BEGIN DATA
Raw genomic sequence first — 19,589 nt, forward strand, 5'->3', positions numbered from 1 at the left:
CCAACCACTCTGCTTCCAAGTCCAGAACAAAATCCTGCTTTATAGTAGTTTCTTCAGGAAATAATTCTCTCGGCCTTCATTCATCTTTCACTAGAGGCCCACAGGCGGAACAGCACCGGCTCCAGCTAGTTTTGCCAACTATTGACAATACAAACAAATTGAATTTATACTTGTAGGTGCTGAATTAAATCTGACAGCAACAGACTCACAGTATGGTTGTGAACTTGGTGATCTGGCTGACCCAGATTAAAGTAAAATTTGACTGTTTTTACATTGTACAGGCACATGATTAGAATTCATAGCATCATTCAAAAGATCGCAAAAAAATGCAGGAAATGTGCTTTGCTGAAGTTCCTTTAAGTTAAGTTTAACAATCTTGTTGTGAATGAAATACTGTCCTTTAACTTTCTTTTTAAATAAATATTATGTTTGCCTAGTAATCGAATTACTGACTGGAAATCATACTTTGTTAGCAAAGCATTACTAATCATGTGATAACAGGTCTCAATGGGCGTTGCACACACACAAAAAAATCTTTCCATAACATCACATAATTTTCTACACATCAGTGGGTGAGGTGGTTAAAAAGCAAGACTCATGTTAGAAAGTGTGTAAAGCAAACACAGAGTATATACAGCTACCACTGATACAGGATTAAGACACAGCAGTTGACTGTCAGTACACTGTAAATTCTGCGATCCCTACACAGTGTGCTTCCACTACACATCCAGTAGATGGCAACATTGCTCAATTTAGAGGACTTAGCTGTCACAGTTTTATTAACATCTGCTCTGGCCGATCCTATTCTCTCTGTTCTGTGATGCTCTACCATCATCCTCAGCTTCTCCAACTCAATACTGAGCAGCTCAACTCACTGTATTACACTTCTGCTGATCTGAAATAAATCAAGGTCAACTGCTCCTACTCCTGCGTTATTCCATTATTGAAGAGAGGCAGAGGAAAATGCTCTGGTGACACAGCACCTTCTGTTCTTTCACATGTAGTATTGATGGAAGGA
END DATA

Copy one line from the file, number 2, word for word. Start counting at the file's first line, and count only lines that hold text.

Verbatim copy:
CCAACCACTCTGCTTCCAAGTCCAGAACAAAATCCTGCTTTATAGTAGTTTCTTCAGGAAATAATTCTCTCGGCCTTCATTCATCTTTCACTAGAGGCCCACAGGCGGAACAGCACCGGCTCCAGCTAGTTTTGCCAACTATTGACAATACAAACAAATTGAATTTATACTTGTAGGTGCTGAATTAAATCTGACAGCAACAGACTCACAGTATGGTTGTGAACTTGGTGATCTGGCTGACCCAGATTAAAGTAAAATTTGACTGTTTTTACATTGTACAGGCACATGATTAGAATTCATAGCATCATTCAAAAGATCGCAAAAAAATGCAGGAAATGTGCTTTGCTGAAGTTCCTTTAAGTTAAGTTTAACAATCTTGTTGTGAATGAAATACTGTCCTTTAACTTTCTTTTTAAATAAATATTATGTTTGCCTAGTAATCGAATTACTGACTGGAAATCATACTTTGTTAGCAAAGCATTACTAATCATGTGATAACAGGTCTCAATGGGCGTTGCACACACACAAAAAAATCTTTCCATAACATCACATAATTTTCTACACATCAGTGGGTGAGGTGGTTAAAAAGCAAGACTCATGTTAGAAAGTGTGTAAAGCAAACACAGAGTATATACAGCTACCACTGATACAGGATTAAGACACAGCAGTTGACTGTCAGTACACTGTAAATTCTGCGATCCCTACACAGTGTGCTTCCACTACACATCCAGTAGATGGCAACATTGCTCAATTTAGAGGACTTAGCTGTCACAGTTTTATTAACATCTGCTCTGGCCGATCCTATTCTCTCTGTTCTGTGATGCTCTACCATCATCCTCAGCTTCTCCAACTCAATACTGAGCAGCTCAACTCACTGTATTACACTTCTGCTGATCTGAAATAAATCAAGGTCAACTGCTCCTACTCCTGCGTTATTCCATTATTGAAGAGAGGCAGAGGAAAATGCTCTGGTGACACAGCACCTTCTGTTCTTTCACATGTAGTATTGATGGAAGGA